March to 1,000 New Voters kicks off voter registration campaign

Civic Engagement: Taylor Miller, sophomore mass media major, and Ryan Burge, senior mass media major, check out the voter registration table sponsored by Students for Civic Engagement. 

Students for Civic Engagement is hosting a voter registration table Monday – Thursday, 11a.m. – 1p.m., until Oct. 14 in the Memorial Union as part of the March to 1,000 New Voters campaign.

The campaign intends to register 1,000 new voters in northeast Kansas in anticipation of Congressman John Lewis of Georgia, author of the two volume history “March” and this year’s iRead lecturer. Lewis was a key member of the Civil Rights movement, marching alongside Martin Luther King Jr.

“Upon reaching that goal we will be able to proudly present Congressman John Lewis with our accomplishment,” said Natasha Martinez, political science major, at the campaign’s kick-off event Sept. 22, “Acknowledging those rights he fought for so tirelessly, we’re reminded to think ‘Yes, voting is still valued as a right and [the] responsibility it was intended to be.’”

Martinez noted that no matter what profession one has, every individual has the right to be an informed citizen.

“Fulfill your civic duty as an American citizen by getting registered to vote,” Martinez said.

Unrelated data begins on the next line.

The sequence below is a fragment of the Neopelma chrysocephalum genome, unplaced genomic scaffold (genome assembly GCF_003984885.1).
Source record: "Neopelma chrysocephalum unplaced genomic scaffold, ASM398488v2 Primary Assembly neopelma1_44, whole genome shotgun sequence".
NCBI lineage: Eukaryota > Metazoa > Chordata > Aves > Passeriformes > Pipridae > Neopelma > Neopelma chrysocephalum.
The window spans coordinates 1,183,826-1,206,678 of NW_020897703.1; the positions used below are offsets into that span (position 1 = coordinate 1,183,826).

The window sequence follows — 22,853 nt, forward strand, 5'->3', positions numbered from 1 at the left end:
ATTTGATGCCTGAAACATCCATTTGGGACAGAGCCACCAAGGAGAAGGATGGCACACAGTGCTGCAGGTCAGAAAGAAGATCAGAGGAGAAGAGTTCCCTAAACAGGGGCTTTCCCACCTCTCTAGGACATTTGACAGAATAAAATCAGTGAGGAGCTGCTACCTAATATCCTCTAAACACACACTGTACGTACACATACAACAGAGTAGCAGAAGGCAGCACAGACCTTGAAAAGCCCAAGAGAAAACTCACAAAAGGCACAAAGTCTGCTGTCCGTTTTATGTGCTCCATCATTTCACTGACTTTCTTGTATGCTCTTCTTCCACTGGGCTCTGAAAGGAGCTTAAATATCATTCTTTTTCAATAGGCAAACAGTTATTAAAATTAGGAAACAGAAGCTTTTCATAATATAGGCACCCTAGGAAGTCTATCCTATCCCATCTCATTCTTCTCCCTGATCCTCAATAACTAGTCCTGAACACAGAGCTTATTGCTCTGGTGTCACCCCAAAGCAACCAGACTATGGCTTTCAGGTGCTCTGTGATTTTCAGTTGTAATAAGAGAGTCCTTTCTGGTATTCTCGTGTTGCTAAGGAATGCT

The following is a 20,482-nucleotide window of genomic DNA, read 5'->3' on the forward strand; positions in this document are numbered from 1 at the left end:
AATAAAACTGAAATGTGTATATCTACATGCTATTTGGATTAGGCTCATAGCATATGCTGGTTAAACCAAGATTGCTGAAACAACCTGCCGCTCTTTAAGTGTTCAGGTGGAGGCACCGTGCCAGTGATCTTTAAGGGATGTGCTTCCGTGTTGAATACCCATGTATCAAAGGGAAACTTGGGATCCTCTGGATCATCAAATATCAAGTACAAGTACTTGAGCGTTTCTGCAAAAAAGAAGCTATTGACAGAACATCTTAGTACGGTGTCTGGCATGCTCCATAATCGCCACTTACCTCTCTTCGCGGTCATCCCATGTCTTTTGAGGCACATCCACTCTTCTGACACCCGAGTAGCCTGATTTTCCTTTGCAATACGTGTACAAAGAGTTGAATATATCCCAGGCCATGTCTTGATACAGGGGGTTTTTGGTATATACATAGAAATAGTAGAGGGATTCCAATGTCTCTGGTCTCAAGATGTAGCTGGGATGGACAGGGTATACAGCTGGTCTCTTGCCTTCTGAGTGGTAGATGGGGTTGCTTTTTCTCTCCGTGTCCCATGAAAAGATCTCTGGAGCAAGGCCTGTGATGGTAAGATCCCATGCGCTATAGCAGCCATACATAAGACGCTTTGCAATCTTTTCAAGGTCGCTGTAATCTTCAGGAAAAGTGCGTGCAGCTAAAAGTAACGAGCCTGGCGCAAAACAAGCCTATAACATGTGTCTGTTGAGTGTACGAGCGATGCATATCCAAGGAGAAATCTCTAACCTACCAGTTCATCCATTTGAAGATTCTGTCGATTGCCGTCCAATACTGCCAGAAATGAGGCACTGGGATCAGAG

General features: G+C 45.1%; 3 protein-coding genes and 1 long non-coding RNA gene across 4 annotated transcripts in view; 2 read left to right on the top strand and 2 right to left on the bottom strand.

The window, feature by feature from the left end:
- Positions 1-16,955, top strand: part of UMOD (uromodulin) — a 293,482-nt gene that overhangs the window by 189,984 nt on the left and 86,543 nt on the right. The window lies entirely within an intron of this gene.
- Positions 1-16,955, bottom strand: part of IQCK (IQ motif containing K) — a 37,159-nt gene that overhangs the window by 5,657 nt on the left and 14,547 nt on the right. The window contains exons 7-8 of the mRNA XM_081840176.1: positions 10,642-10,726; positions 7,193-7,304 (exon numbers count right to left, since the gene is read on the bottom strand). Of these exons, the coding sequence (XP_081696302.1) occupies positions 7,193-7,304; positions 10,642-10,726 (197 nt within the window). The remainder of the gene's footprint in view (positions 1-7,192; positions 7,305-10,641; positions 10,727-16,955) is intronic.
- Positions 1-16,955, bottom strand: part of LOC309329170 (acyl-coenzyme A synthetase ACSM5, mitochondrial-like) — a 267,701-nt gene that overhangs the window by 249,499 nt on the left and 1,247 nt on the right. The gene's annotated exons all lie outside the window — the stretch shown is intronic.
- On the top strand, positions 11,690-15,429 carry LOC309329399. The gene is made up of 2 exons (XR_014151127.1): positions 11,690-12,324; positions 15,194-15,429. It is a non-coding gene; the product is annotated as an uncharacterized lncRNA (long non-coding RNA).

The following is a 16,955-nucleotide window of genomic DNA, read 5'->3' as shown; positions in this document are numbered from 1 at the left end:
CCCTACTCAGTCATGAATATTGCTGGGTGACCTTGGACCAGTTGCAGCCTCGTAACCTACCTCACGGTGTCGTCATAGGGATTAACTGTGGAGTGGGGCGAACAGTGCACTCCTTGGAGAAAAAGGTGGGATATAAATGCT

Bailey Keeny, sophomore political science and economics major, believes that by making voter registration more accessible on campus, more students will be encouraged to register and participate.

“As the saying goes, there’s strength in numbers,” Keeny said. “I think it’s important to get other millennials like ourselves to use our strength to make our voices heard.”

Students who visit the voter registration table will be guided through the process. A form of citizenship (such as a birth certificate or passport) and identification (such as a driver’s licence) is needed to complete the form.

The table can also provide information about registering by mail-in form or online at

Mark Peterson, political science department chair, reminded at the event’s kick-off that voting is not a right, but a privilege that Americans have as citizens.

“I think it’s important to know that this is an opportunity for you students to say ‘Yes! We want to be engaged in this process. We have something to say,’” Peterson said. “The way in which we do it, is by voting for our representation.”